In particular the update of the European regulations has brought the focus on clinical evidence and requirements for manufacturers to demonstrate clinical performance. In Europe this is typically done through having documented clinical evidence in the Technical file.
So what is Clinical Evidence”? Put simply:
Clinical Data + Expert Review = Clinical Evidence
There are a couple of key points here: The data come from a range of sources including relevant published clinical literature, in house (unpublished) clinical reports and data, postmarket feedback, external postmarket data such as registries or postmarket databases such as FDA’s MAUDE or TGA’s IRIS, and actual clinical trial data. The extent of clinical data and the need to include actual direct clinical trials depends on the risk of the device. Obviously higher risk devices require more extensive data and evaluation.
The requirement for clinical evaluation was always there for all devices in the directives from 1993. However it was contained in a very brief few words which was, shall we say, re-interpreted by manufacturers and notified bodies to be not really required for low risk devices. The 2007 revision of the MDD fixed that – adding several paragraphs of clarification (if that’s not an oxymoron) that clinical evaluation is required for every device irrespective of class and that the higher risk devices were expected to have stronger evidence.
The current draft European regulations go one step further and make the default position for Class III devices to be direct clinical trial data, unless a credible justification for an alternate approach can be provided and accepted. Notified Bodies are likely to be very conservative about such arguments.
With regard literature based evaluations, we see so many manufacturers fall down because they haven’t got a pre-defined search strategy and they cherry pick only the favourable literature. Australia’s TGA, which uses a regulatory system very closely based on the European Directives, has been particularly strict on this for years.
The minimum expectations for a properly done clinical literature review should be :
- Search databases defined in advance and justified for applicability and relevance of coverage.
- Search terms defined in advance and justified for relevance and completeness.
- Exclusion/inclusion criteria defined in advance and justified. These are not the same as search terms. Search terms generate the list of retrieved articles. Inclusion criteria allow you to inspect the article titles and abstracts and cull that list down to articles of actual relevance to the evaluation. Inclusion criteria may be around things like the specific clinical indications addressed in the article or the nature of the studies (e.g. excluding single case reports or poorly controlled studies)
- Articles must be reviewed and considered if they meet the criteria – in other words – no selection of just the favourable articles. If there are articles unfavourable to your cause they *must* be considered and addressed in the review. In other words the review must be comprehensive and balanced. There’s good odds that the reviewer will know about the unfavourable stuff anyway so it’s a really bad idea to ignore and hope they don’t notice.
And what about the “Expert Review”? A very important consideration is the expertise of the author. it’s common practice in Europe for clinical evaluations to be prepared by a product specialist within the manufacturing company. Fair enough – they probably know the device better than most. However there is a consideration of the clinical expertise of the author. Here in Australia the TGA have always insisted on the literature review and broader clinical evaluation report be written or at least reviewed and endorsed by a relevant clinical expert – i.e. an experienced clinician who would be familiar with the use of the device. Expect to see this kind of expectation appearing in more jurisdictions. The clinician doesn’t always have to be a doctor. We have helped prepare reports for dressing packs where the expert was a nurse, equipment for use in ambulances where the expert was a paramedic and reports for X-ray machines where the expert was a radiographer.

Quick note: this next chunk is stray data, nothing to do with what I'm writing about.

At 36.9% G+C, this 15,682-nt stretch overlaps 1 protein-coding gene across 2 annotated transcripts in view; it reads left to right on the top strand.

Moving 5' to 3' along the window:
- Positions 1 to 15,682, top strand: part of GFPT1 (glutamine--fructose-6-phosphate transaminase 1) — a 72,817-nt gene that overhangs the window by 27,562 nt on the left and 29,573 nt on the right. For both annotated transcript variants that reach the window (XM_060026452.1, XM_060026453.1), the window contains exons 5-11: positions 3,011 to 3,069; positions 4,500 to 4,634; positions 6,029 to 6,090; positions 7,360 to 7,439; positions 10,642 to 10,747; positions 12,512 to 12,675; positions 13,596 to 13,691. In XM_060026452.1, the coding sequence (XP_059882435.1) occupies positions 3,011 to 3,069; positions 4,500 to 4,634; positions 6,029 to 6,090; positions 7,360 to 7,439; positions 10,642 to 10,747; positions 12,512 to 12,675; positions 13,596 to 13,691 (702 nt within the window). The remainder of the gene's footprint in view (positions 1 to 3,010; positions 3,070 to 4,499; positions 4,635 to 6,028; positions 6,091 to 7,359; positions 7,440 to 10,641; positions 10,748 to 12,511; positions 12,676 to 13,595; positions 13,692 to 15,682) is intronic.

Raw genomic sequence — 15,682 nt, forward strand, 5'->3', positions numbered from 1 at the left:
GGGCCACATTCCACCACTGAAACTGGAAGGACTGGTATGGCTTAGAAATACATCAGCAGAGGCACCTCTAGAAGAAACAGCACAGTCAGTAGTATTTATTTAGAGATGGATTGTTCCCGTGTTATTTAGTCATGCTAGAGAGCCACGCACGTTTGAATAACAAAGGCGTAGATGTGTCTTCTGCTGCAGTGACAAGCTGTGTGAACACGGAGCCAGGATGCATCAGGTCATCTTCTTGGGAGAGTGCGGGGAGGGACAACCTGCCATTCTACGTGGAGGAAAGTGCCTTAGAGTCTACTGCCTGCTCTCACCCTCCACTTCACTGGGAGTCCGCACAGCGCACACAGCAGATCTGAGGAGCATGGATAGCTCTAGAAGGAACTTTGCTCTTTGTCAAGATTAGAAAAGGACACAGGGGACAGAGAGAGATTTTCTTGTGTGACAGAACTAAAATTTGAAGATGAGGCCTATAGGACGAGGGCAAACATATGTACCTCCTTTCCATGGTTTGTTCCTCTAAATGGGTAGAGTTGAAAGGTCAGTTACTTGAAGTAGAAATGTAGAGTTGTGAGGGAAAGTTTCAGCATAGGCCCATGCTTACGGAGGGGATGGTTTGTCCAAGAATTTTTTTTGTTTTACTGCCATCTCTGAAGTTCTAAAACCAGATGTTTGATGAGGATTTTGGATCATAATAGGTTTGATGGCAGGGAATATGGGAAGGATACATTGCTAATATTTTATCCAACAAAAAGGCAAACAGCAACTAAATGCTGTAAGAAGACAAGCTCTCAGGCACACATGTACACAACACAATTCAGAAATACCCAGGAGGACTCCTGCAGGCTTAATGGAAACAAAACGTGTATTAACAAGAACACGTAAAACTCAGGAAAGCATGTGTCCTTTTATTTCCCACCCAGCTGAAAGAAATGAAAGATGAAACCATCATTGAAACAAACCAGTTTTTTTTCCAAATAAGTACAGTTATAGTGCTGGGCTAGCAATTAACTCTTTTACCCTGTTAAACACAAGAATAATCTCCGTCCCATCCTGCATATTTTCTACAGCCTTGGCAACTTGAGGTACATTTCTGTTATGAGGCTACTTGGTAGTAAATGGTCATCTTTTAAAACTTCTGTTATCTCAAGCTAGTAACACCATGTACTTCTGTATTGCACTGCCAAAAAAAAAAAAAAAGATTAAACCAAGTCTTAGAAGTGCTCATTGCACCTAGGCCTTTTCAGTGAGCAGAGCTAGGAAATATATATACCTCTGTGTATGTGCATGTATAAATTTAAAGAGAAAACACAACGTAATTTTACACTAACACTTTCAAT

A good clinical evaluation is not just a European thing. It can be enormously helpful in a 510(k) in addressing equivalence with predicate device(s). After all – that’s what a literature review is partly doing – looking at (all the) other devices in the market and their performance as it is relevant to your device. Elsewhere – if you look at the new regulations in China – it’s really interesting that their Clinical Evaluation Report format actually includes a comparison table with predicate devices which is closely based on the FDA’s 510k comparison table approach.
Regulators around the world are looking to strengthen clincal evaluation requirements for higher risk devices – it’s an area that is a leading cause of failure of high risk device submissions and needs to be got right.
In summary, consider all of the evidence, do it in a structured and defendable way, be balanced in your approach and bring appropriate expertise to the table. Simple really…
China Clinical Evidence Guide (Devices)
China Clinical Evidence Guide for IVDs (Mandarin)
US FDA Clinical Guidances
MEDDEV 2.7/1 rev.3 Clinical evaluation: Guide for manufacturers and notified bodies
MEDDEV 2.7/2 Guide for Competent Authorities in making an assessment of clinical investigation notification
MEDDEV 2.7/4 Guidelines on Clinical investigations: a guide for manufacturers and notified bodies
Australia TGA Clinical Trials page
Japan Guidance – use of foreign clinical data in submissions
Need help with Clinical Evaluation? We can help you with literature surveys, preparation of reports or with advice on clinical trials and specific regulatory requirements in different markets. Contact us now to discuss your needs.